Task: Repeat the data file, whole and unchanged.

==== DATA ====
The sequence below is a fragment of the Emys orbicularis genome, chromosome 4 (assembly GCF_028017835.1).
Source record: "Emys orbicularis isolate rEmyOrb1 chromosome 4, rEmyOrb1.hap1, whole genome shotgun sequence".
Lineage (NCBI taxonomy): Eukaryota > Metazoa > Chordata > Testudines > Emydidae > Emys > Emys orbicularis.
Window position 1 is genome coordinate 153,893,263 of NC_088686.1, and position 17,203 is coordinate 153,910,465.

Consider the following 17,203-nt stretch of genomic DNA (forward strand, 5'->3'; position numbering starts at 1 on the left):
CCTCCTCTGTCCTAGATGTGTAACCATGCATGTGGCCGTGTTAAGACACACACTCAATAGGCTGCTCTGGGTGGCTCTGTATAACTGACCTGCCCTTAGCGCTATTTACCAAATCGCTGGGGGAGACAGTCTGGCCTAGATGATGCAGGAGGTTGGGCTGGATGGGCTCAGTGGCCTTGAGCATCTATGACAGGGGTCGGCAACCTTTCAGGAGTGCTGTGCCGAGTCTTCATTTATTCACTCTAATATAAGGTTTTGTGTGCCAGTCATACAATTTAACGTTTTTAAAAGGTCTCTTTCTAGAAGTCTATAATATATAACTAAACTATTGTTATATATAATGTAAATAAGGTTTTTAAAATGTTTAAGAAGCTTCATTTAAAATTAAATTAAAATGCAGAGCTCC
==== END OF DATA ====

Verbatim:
The sequence below is a fragment of the Emys orbicularis genome, chromosome 4 (assembly GCF_028017835.1).
Source record: "Emys orbicularis isolate rEmyOrb1 chromosome 4, rEmyOrb1.hap1, whole genome shotgun sequence".
Lineage (NCBI taxonomy): Eukaryota > Metazoa > Chordata > Testudines > Emydidae > Emys > Emys orbicularis.
Window position 1 is genome coordinate 153,893,263 of NC_088686.1, and position 17,203 is coordinate 153,910,465.

Consider the following 17,203-nt stretch of genomic DNA (forward strand, 5'->3'; position numbering starts at 1 on the left):
CCTCCTCTGTCCTAGATGTGTAACCATGCATGTGGCCGTGTTAAGACACACACTCAATAGGCTGCTCTGGGTGGCTCTGTATAACTGACCTGCCCTTAGCGCTATTTACCAAATCGCTGGGGGAGACAGTCTGGCCTAGATGATGCAGGAGGTTGGGCTGGATGGGCTCAGTGGCCTTGAGCATCTATGACAGGGGTCGGCAACCTTTCAGGAGTGCTGTGCCGAGTCTTCATTTATTCACTCTAATATAAGGTTTTGTGTGCCAGTCATACAATTTAACGTTTTTAAAAGGTCTCTTTCTAGAAGTCTATAATATATAACTAAACTATTGTTATATATAATGTAAATAAGGTTTTTAAAATGTTTAAGAAGCTTCATTTAAAATTAAATTAAAATGCAGAGCTCC